Seafood festival focuses on 'ugly but tasty fish - this is what's on the menu
The focus will be on monkfish, gurnard and spider crab when at the festival is held at Weymouth Peninsula on Saturday September 10 and Sunday September 11.
The festival works closely with the Blue Marine Foundation (Blue Marine) to ensure there is a focus on restoring the ocean to health and to support local, low impact fisheries.
Outcasts this year might not be the most pretty of fish, but they’re delicious and hugely underrated when it comes to what we see on menus across the country. SEAFEAST is asking visitors to give these undesirables another chance and be won over by the flavour.
Monkfish: Is the perfect example of why you shouldn’t judge a book by its cover! Monkfish is a particularly strange looking fish but is a fine-dining favourite. It has smooth, dark brown or olive green skin.
It can change the colour of its body to blend with the colours of the environment. Monkfish have a huge head and a gradually tapering tail. Its wide mouth is filled with a large number of curved, backward oriented teeth.
With firm, meaty, white flesh that comes from the tail section of the fish. It’s low in fat, with a luxurious, sweet flavour that’s quite similar to langoustine or lobster. Monkfish are a type of angler fish, with a growth like a fishing lure that protrudes from their heads and dangles above their enormous mouths.
The decoy tempts prey towards needle-like teeth, distracting them just long enough for the monkfish to pounce. UK Sea Fisheries Statistics from 2020 show that total UK landings of monkfish have been around 20,000 tonnes with a value of £55-60 million per annum over the past 5 years. Monkfish is usually available all year round and effective management has led to very healthy stocks in south western waters.
Gurnard: Gurnard are slightly prehistoric looking and are also known as ‘sea robins’ which is due to their large pectoral fins. Gurnard has a large armoured head with a steep forehead and big eyes. A key characteristic is their individual spiny fin rays on each side of the body, which act as 'fingers' in searching for food on the seafloor. For years they were thrown back at sea or used as bait, but the popularity of this delicious fish is on the rise. Gurnard are considered a sustainable choice as long as not caught in their breeding season - May - July.
Spider crab: Around 85 percent of spider crab caught in the UK is exported to Spain where it is more popular. Spider crabs are large, spiky crustaceans that are common around Dorset’s coast.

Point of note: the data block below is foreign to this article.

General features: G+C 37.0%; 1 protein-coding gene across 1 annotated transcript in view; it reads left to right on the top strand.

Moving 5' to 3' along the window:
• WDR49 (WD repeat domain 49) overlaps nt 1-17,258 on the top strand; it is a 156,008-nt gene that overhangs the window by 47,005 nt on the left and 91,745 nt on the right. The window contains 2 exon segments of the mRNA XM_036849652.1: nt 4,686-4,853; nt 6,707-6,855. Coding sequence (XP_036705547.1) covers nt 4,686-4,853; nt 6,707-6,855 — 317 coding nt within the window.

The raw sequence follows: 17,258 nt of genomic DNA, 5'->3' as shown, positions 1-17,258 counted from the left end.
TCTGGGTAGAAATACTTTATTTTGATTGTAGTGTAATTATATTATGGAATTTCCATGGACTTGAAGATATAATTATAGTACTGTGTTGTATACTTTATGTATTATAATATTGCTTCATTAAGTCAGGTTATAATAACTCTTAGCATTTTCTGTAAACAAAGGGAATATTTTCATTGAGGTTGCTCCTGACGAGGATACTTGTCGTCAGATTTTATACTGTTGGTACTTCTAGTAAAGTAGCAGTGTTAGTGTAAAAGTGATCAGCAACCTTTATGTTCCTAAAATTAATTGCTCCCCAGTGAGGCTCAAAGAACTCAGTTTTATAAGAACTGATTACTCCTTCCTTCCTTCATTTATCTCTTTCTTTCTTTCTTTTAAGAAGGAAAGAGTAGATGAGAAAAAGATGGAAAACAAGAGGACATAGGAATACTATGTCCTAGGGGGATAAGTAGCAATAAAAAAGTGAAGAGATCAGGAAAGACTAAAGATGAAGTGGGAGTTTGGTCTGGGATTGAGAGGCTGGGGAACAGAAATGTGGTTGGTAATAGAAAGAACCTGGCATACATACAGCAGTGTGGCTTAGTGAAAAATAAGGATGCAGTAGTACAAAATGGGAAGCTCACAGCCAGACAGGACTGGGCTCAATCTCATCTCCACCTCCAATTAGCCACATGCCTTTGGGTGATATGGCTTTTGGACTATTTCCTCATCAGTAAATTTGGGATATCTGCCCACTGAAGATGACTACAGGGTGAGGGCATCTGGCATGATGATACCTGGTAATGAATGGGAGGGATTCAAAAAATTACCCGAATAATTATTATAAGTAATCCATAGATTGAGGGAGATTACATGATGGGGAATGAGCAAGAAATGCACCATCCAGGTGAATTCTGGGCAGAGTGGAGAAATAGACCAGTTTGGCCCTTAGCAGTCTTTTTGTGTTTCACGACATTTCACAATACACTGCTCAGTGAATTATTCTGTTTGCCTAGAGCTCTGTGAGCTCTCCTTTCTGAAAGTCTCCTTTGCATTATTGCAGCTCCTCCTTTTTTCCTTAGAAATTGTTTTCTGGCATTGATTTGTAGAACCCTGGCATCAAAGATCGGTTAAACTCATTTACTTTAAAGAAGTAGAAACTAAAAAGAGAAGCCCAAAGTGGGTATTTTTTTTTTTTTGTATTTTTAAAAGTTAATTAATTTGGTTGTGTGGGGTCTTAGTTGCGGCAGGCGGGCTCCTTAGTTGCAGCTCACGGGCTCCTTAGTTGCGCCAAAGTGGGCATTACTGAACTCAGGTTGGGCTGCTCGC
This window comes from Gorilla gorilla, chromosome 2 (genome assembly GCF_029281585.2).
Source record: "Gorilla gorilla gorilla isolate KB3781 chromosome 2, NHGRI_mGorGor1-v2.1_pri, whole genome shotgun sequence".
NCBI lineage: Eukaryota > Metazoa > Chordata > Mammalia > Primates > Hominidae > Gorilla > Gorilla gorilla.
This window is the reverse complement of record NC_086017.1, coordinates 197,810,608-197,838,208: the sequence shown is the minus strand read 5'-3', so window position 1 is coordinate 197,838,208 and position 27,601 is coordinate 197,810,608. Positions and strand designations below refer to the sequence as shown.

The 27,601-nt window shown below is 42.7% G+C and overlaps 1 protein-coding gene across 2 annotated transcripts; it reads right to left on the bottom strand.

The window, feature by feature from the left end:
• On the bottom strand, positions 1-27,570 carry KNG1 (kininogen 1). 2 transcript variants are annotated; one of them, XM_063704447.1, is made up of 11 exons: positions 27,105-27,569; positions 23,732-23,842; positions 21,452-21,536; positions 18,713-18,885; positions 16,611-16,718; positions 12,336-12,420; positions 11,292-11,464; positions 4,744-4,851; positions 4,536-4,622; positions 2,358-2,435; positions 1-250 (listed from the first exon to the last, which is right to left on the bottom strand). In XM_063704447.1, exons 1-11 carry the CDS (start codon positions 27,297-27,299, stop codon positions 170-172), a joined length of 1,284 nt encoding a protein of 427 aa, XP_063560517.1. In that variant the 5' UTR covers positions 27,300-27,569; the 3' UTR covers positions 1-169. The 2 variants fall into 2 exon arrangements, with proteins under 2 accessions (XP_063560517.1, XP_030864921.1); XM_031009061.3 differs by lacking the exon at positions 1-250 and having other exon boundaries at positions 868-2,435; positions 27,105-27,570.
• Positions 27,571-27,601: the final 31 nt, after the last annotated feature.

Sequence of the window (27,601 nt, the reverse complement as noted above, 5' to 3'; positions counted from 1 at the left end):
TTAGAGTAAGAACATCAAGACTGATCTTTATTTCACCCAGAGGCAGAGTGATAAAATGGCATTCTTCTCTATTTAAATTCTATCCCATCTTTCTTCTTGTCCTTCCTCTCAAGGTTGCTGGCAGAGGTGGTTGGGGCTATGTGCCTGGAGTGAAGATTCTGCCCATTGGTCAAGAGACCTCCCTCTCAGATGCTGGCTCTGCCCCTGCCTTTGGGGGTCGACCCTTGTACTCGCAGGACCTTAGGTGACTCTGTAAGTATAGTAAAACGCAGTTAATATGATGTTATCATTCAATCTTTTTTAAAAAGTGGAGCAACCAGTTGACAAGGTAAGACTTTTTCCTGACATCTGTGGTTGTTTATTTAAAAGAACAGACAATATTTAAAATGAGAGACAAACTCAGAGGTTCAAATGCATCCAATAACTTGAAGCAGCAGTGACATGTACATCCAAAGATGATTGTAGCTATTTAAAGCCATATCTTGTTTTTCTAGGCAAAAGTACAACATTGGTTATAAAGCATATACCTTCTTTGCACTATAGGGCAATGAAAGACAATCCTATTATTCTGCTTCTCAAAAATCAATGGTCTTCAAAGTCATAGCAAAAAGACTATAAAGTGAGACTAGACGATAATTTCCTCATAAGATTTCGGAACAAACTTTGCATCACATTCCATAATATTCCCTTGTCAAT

Spider crabs have long spindly legs like a spider and a distinctive spiny shell. Their orange oval shells are often covered in algae, giving them a green hairy look! They grow up to 80cm in claw span. Caught by inshore fishermen using pots or nets which have a low impact on the seabed, these are a good sustainable choice and are in season from April to June.
Stuart Cooper, festival director said: “The festival is a big promoter of sustainable seafood, and for 2022 we wanted to find a way to encourage people to explore alternative species they might not have considered before.
"Some might be a little hard on the eyes, but we have such a variety of incredible seafood just off our shores, and visitors to SEAFEAST will have the opportunity to learn more about underutilised species. We will have top chefs on stage, demonstrating how these ‘outcasts’ can be turned into a delicious meal, and we are encouraging our amazing stallholders to join in too – providing the chance for festival-goers to try something different.”
The UK is a net importer of fish, with imports exceeding exports. The UK’s trade gap in 2019 for sea fish is 270 thousand tonnes. In 2019, the UK imported 721 thousand tonnes of sea fish, with a value of £3,457 million. It exported 452 thousand tonnes with a value of £2,004 million. (UK Sea Fisheries Statistics 2019).
Sam Fanshawe, of Blue Marine Foundation said “Just five fish make up over 60% of all seafood eaten in the UK – cod, haddock, tuna, salmon and prawns – and most of this is imported, whilst dozens of species caught just off our shores are shipped abroad – all adding to our food miles and carbon footprint.
"Buying sustainably caught seafood from UK fishermen supports our local economies, protects the environment and it tastes great whatever it might look like. We need to cast our taste net wider and there are lots of great resources to help people buy and cook local, seasonal fish caught in UK waters. One of the best is www.discoverseafood.uk and SEAFEAST is the perfect place to try something a bit different and support our local fishing and seafood businesses.’’
The much-loved School of Fish, children’s cookery workshop will be returning - due to popular demand.
Tickets are limited, booking in advance is advisable.
Saturday - adult £10
Sunday - adult £7
Children UNDER 16 are free of charge; secure your place at this summer’s seafood extravaganza at www.dorsetseafood.co.uk/book/